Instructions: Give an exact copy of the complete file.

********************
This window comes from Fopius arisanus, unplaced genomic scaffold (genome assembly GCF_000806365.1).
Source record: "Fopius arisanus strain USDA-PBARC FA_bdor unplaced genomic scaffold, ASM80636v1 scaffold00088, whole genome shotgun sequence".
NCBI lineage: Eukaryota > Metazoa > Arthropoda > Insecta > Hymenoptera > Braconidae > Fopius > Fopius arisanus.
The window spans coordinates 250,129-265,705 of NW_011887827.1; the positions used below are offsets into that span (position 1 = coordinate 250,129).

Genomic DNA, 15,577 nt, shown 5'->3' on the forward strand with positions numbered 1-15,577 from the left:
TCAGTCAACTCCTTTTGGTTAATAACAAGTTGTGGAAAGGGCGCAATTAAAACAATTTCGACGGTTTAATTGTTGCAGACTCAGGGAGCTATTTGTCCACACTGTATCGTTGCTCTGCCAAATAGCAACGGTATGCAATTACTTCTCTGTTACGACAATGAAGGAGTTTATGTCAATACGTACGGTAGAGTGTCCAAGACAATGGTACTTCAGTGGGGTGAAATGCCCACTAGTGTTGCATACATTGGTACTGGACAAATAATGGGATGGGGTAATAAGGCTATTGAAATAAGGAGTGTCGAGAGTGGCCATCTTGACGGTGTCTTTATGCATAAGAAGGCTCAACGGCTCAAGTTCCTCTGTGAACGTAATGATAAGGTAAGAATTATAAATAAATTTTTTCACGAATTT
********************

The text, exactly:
This window comes from Fopius arisanus, unplaced genomic scaffold (genome assembly GCF_000806365.1).
Source record: "Fopius arisanus strain USDA-PBARC FA_bdor unplaced genomic scaffold, ASM80636v1 scaffold00088, whole genome shotgun sequence".
NCBI lineage: Eukaryota > Metazoa > Arthropoda > Insecta > Hymenoptera > Braconidae > Fopius > Fopius arisanus.
The window spans coordinates 250,129-265,705 of NW_011887827.1; the positions used below are offsets into that span (position 1 = coordinate 250,129).

Genomic DNA, 15,577 nt, shown 5'->3' on the forward strand with positions numbered 1-15,577 from the left:
TCAGTCAACTCCTTTTGGTTAATAACAAGTTGTGGAAAGGGCGCAATTAAAACAATTTCGACGGTTTAATTGTTGCAGACTCAGGGAGCTATTTGTCCACACTGTATCGTTGCTCTGCCAAATAGCAACGGTATGCAATTACTTCTCTGTTACGACAATGAAGGAGTTTATGTCAATACGTACGGTAGAGTGTCCAAGACAATGGTACTTCAGTGGGGTGAAATGCCCACTAGTGTTGCATACATTGGTACTGGACAAATAATGGGATGGGGTAATAAGGCTATTGAAATAAGGAGTGTCGAGAGTGGCCATCTTGACGGTGTCTTTATGCATAAGAAGGCTCAACGGCTCAAGTTCCTCTGTGAACGTAATGATAAGGTAAGAATTATAAATAAATTTTTTCACGAATTT